2) Establishes clarity of messaging
Brand architecture determines how brands should address their customers, how should a brand be represented in different geographies and identifies how brand synergies can be leveraged between brands and different business units. It helps in the proper segmentation of the brands with targeted messaging so that the customer hears and gets exactly what he/she is looking for.
3) Provides flexibility for expansion
An intuitive brand architecture sets the stage that brands need to grow and provides flexibility for expansion. It also helps brands leverage the credibility of the existing brands to create growth opportunities as well as helps the brand to build their product portfolio in an effective manner.
4) Provides opportunities for cross-selling
By providing clarity on the sub-brands, targeted customers gain a greater understanding of the unique value proposition of the product. It becomes much easier to cross-sell and convert the customer of one sub-brand to become a customer of another such sub-brand.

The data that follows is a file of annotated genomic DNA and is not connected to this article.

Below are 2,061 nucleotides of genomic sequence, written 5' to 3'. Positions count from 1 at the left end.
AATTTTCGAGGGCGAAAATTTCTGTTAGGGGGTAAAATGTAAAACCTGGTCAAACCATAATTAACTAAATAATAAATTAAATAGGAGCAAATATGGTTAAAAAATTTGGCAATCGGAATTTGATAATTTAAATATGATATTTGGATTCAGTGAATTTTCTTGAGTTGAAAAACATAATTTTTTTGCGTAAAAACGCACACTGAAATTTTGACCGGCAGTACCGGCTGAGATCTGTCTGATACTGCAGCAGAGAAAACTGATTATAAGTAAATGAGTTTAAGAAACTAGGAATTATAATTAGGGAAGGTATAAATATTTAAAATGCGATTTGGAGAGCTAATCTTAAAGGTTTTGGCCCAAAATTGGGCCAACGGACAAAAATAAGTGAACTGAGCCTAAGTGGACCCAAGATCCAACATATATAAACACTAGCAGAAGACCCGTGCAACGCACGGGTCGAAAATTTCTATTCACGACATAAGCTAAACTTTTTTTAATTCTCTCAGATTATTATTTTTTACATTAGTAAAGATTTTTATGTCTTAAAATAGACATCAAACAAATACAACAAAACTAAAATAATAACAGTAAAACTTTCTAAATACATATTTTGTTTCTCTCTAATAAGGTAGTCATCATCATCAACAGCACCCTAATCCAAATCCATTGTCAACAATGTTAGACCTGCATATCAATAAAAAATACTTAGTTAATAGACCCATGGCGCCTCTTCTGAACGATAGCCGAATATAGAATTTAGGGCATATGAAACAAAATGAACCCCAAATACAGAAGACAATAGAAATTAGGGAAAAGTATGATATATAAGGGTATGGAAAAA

5) Indicates how to align resources with the business goals
By providing greater brand clarity with regards to what each sub-brand can do for its customer, a solid brand architecture helps an organization determine how to best apportion its marketing resources to provide visible diversification in the marketplace. With the clarity of synergies between products, divisions, and services, it becomes easier to allocate marketing resources and thereby increase marketing efficiencies without overstretching.
6) Builds and protects brand equity
Brand equity is a valuable asset for any company. A strong brand architecture allows equity to flow through the entire brand portfolio by defining the relationship between the portfolio brands. This also helps in establishing industry authority.
7) Directs strategic priorities